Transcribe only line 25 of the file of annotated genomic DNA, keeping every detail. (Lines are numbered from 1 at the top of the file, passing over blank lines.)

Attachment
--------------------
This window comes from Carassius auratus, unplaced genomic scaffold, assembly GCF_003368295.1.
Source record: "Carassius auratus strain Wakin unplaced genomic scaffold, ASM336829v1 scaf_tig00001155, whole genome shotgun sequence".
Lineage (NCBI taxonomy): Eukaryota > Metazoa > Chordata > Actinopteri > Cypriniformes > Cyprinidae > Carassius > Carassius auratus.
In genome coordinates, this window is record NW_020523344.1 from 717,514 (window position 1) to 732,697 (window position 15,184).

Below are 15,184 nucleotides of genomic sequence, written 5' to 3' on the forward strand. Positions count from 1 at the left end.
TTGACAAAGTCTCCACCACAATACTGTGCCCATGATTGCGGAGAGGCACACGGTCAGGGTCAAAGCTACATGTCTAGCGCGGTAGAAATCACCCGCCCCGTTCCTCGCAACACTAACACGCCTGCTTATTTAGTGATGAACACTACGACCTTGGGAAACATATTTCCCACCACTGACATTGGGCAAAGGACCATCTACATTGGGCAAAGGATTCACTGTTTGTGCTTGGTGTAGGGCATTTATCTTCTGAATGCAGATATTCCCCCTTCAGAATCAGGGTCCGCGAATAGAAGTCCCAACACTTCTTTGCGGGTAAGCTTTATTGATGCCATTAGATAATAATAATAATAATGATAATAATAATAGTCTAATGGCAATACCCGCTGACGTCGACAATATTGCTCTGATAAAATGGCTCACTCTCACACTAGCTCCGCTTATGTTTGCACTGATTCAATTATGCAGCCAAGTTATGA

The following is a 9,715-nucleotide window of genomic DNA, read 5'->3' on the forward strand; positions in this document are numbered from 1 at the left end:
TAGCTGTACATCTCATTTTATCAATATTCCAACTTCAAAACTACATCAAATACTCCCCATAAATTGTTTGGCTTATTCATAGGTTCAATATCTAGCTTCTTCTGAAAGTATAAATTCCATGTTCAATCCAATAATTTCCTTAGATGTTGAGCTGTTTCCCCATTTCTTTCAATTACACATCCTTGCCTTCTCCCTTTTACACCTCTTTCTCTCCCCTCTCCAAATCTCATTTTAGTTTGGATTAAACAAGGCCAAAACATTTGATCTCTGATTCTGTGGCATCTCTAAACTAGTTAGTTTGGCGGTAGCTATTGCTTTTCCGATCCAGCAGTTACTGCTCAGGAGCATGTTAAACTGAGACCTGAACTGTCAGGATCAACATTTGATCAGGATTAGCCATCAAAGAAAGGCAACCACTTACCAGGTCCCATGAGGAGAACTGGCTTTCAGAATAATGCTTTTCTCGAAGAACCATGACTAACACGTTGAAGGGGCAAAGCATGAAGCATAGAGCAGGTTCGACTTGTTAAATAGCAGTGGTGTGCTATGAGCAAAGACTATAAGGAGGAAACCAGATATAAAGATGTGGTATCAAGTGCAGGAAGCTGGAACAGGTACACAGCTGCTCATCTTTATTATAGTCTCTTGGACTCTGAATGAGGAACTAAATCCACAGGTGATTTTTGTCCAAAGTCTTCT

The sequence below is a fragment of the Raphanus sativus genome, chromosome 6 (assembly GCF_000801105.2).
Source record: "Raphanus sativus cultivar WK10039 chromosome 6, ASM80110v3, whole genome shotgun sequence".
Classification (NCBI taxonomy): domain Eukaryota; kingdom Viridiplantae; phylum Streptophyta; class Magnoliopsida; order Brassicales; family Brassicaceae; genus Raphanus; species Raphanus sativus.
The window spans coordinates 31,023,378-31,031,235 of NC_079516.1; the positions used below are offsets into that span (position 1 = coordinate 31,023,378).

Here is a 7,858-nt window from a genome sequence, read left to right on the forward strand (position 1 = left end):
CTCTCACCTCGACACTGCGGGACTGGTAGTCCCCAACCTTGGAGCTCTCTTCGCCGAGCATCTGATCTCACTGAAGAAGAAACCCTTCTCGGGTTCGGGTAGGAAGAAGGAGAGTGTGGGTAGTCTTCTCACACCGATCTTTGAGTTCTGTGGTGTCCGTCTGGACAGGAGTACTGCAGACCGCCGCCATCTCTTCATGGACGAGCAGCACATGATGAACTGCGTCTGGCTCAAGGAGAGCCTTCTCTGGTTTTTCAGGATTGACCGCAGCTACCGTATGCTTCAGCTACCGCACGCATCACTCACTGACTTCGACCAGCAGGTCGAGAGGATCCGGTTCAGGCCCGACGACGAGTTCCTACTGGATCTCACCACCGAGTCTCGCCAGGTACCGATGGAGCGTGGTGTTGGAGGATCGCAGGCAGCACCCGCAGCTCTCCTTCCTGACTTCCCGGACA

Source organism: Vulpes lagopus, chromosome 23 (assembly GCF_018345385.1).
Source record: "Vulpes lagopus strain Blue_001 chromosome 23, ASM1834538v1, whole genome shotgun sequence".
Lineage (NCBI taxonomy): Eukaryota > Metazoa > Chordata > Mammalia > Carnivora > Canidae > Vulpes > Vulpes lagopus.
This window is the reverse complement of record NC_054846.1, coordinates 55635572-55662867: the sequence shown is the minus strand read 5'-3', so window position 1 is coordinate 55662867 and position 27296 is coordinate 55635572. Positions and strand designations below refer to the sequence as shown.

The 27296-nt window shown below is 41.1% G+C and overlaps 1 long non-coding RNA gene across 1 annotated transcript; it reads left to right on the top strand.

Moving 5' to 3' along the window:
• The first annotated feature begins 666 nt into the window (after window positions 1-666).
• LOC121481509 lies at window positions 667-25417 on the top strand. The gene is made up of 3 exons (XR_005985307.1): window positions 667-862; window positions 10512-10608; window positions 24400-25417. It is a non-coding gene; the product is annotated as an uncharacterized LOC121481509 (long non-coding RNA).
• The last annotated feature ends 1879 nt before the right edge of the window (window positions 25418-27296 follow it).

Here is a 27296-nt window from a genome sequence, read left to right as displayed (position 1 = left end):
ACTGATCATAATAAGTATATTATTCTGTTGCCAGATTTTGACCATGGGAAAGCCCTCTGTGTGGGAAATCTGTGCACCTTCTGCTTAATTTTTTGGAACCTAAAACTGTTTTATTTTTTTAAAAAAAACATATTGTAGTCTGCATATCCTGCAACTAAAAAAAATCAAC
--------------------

ACTGATCATAATAAGTATATTATTCTGTTGCCAGATTTTGACCATGGGAAAGCCCTCTGTGTGGGAAATCTGTGCACCTTCTGCTTAATTTTTTGGAACCTAAAACTGTTTTATTTTTTTAAAAAAAACATATTGTAGTCTGCATATCCTGCAACTAAAAAAAATCAAC